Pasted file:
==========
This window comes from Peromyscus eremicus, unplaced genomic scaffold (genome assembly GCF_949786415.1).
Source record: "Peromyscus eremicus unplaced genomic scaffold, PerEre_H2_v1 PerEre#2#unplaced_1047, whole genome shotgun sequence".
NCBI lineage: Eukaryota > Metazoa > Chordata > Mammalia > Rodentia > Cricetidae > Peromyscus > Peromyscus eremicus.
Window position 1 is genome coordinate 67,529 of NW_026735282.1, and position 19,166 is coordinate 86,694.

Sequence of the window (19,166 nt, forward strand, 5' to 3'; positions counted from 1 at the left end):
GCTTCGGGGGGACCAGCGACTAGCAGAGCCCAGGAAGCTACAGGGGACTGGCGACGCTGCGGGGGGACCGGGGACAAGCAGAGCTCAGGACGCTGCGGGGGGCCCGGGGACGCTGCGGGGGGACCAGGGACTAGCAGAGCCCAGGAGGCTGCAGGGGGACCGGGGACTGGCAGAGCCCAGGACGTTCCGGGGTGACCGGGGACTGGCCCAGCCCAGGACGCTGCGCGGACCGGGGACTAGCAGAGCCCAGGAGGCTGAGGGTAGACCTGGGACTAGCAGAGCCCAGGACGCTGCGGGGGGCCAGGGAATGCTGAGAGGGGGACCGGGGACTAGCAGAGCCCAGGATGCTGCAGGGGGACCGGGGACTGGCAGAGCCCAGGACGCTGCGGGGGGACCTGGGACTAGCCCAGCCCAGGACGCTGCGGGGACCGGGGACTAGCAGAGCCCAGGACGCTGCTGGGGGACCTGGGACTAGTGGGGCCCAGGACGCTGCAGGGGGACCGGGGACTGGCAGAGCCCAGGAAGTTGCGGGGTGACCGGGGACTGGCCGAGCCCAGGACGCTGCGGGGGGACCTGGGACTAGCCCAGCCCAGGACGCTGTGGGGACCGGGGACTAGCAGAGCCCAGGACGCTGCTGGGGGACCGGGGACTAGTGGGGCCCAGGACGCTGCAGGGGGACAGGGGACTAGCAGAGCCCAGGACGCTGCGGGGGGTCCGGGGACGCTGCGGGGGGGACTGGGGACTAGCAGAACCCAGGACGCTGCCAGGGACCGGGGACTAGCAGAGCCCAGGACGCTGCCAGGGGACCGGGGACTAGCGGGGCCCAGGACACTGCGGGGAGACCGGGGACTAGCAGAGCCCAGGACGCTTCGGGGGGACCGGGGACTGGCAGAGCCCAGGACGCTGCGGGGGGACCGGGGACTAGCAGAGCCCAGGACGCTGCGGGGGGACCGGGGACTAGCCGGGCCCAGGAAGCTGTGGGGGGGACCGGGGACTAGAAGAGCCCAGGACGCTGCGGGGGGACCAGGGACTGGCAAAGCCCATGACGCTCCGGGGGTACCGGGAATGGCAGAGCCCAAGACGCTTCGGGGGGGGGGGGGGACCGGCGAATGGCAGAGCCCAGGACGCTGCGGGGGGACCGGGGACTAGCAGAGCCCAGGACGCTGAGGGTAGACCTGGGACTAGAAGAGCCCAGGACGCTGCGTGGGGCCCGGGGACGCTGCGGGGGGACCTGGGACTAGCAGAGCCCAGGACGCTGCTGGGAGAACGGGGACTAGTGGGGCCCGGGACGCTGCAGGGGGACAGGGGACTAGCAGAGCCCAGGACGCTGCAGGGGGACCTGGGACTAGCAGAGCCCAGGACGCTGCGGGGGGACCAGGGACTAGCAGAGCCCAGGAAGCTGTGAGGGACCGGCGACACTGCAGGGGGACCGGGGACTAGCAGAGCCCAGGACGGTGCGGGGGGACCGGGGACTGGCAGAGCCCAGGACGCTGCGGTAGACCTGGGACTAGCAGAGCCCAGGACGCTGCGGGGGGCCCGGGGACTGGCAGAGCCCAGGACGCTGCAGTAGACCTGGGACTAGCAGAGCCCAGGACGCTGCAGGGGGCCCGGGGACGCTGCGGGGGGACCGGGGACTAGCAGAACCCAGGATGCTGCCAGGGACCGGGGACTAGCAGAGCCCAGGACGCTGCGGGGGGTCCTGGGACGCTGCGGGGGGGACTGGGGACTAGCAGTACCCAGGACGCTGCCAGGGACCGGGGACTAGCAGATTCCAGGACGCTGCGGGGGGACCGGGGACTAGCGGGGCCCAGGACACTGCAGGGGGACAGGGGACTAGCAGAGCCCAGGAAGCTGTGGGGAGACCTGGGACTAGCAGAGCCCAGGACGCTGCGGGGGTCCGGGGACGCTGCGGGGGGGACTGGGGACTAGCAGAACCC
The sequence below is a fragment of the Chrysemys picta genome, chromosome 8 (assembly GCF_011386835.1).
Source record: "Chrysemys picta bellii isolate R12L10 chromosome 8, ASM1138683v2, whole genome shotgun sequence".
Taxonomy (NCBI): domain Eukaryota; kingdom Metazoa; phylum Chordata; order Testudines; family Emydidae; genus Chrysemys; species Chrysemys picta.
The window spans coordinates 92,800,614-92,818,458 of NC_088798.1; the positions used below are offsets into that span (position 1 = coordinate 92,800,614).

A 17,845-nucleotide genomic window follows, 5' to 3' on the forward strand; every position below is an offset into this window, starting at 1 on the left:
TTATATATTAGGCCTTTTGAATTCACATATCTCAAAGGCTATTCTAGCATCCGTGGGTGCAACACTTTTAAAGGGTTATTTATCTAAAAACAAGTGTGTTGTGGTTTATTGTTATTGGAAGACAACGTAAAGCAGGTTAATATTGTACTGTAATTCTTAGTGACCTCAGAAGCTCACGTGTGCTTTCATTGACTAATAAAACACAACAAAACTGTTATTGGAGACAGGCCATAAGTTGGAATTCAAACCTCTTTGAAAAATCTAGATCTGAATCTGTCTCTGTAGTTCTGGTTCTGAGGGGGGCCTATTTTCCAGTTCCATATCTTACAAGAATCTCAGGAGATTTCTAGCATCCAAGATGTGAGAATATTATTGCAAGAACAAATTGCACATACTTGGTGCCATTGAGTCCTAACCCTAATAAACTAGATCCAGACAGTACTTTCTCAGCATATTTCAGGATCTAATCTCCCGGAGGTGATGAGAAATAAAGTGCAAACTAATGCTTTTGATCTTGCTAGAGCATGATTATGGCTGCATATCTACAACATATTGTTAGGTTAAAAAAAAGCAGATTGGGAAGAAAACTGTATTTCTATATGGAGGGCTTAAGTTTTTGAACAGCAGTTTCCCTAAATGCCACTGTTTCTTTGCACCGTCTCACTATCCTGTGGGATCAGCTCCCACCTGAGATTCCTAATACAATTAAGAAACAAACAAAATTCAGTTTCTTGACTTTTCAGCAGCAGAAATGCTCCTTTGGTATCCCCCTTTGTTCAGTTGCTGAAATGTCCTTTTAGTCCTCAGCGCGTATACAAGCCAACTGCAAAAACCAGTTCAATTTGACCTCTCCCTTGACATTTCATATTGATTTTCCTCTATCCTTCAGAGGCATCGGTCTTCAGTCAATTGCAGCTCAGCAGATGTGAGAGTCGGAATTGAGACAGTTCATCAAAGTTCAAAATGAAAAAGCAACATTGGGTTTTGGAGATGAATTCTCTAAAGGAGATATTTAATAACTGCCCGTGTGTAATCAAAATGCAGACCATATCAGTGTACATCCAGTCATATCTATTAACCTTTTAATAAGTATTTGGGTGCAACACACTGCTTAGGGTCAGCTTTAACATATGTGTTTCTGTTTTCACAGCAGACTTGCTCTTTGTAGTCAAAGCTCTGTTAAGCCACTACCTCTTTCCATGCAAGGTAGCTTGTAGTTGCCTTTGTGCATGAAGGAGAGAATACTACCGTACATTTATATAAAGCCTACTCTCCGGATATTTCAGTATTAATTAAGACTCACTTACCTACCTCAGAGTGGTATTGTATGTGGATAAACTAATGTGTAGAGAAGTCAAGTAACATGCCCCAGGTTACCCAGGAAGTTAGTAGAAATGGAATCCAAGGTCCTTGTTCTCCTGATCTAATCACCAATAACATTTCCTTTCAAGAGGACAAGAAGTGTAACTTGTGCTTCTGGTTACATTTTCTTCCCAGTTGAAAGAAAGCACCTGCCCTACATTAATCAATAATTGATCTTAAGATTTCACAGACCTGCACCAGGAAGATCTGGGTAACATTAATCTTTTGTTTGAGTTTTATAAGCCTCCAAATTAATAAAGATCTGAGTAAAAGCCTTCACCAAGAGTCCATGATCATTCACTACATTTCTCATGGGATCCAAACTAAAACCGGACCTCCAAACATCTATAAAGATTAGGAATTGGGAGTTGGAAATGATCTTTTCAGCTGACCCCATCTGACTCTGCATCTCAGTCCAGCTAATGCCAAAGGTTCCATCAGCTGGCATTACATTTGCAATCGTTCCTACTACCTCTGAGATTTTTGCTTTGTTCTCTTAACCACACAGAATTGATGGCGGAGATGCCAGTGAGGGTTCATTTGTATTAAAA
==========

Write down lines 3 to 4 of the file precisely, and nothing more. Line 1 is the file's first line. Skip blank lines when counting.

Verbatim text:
NCBI lineage: Eukaryota > Metazoa > Chordata > Mammalia > Rodentia > Cricetidae > Peromyscus > Peromyscus eremicus.
Window position 1 is genome coordinate 67,529 of NW_026735282.1, and position 19,166 is coordinate 86,694.